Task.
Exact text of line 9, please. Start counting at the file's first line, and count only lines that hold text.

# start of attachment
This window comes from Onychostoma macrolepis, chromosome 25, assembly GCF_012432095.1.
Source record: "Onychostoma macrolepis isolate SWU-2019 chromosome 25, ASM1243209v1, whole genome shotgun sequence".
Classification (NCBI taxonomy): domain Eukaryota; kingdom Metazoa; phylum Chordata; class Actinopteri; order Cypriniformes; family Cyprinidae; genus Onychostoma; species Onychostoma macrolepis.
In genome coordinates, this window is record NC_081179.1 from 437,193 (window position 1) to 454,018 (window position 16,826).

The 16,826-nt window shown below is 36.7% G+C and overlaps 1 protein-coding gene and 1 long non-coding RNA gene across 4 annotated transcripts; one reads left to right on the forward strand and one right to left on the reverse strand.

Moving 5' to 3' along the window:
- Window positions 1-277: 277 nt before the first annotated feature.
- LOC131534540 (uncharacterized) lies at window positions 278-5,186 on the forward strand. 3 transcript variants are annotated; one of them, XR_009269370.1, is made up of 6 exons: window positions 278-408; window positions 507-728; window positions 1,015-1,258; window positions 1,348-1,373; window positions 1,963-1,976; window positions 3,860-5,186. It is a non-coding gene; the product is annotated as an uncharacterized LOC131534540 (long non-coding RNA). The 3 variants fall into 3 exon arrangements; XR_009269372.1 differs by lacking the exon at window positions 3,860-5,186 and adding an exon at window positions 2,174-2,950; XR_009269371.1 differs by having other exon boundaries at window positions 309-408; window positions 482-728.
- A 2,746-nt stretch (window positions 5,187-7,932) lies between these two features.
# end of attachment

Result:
- A 2,746-nt stretch (window positions 5,187-7,932) lies between these two features.